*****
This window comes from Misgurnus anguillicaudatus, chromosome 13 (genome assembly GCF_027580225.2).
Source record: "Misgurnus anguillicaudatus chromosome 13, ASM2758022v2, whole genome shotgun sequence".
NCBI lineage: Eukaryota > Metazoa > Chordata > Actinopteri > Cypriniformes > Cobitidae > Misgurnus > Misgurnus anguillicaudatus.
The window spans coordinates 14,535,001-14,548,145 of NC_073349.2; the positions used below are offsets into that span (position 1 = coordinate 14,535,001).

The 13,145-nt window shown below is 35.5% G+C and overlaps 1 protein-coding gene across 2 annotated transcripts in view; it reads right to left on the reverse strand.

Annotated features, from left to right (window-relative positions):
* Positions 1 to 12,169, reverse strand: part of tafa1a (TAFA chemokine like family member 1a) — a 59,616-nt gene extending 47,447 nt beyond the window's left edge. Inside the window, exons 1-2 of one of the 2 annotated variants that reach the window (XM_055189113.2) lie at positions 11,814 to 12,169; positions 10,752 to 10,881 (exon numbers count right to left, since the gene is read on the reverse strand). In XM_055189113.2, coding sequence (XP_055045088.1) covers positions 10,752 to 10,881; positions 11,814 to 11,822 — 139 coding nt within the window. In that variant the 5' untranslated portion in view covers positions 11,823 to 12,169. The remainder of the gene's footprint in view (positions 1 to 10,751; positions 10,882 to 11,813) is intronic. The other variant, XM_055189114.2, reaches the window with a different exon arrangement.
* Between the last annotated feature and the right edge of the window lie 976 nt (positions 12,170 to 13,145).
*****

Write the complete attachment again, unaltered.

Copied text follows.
This window comes from Misgurnus anguillicaudatus, chromosome 13 (genome assembly GCF_027580225.2).
Source record: "Misgurnus anguillicaudatus chromosome 13, ASM2758022v2, whole genome shotgun sequence".
NCBI lineage: Eukaryota > Metazoa > Chordata > Actinopteri > Cypriniformes > Cobitidae > Misgurnus > Misgurnus anguillicaudatus.
The window spans coordinates 14,535,001-14,548,145 of NC_073349.2; the positions used below are offsets into that span (position 1 = coordinate 14,535,001).

The 13,145-nt window shown below is 35.5% G+C and overlaps 1 protein-coding gene across 2 annotated transcripts in view; it reads right to left on the reverse strand.

Annotated features, from left to right (window-relative positions):
* Positions 1 to 12,169, reverse strand: part of tafa1a (TAFA chemokine like family member 1a) — a 59,616-nt gene extending 47,447 nt beyond the window's left edge. Inside the window, exons 1-2 of one of the 2 annotated variants that reach the window (XM_055189113.2) lie at positions 11,814 to 12,169; positions 10,752 to 10,881 (exon numbers count right to left, since the gene is read on the reverse strand). In XM_055189113.2, coding sequence (XP_055045088.1) covers positions 10,752 to 10,881; positions 11,814 to 11,822 — 139 coding nt within the window. In that variant the 5' untranslated portion in view covers positions 11,823 to 12,169. The remainder of the gene's footprint in view (positions 1 to 10,751; positions 10,882 to 11,813) is intronic. The other variant, XM_055189114.2, reaches the window with a different exon arrangement.
* Between the last annotated feature and the right edge of the window lie 976 nt (positions 12,170 to 13,145).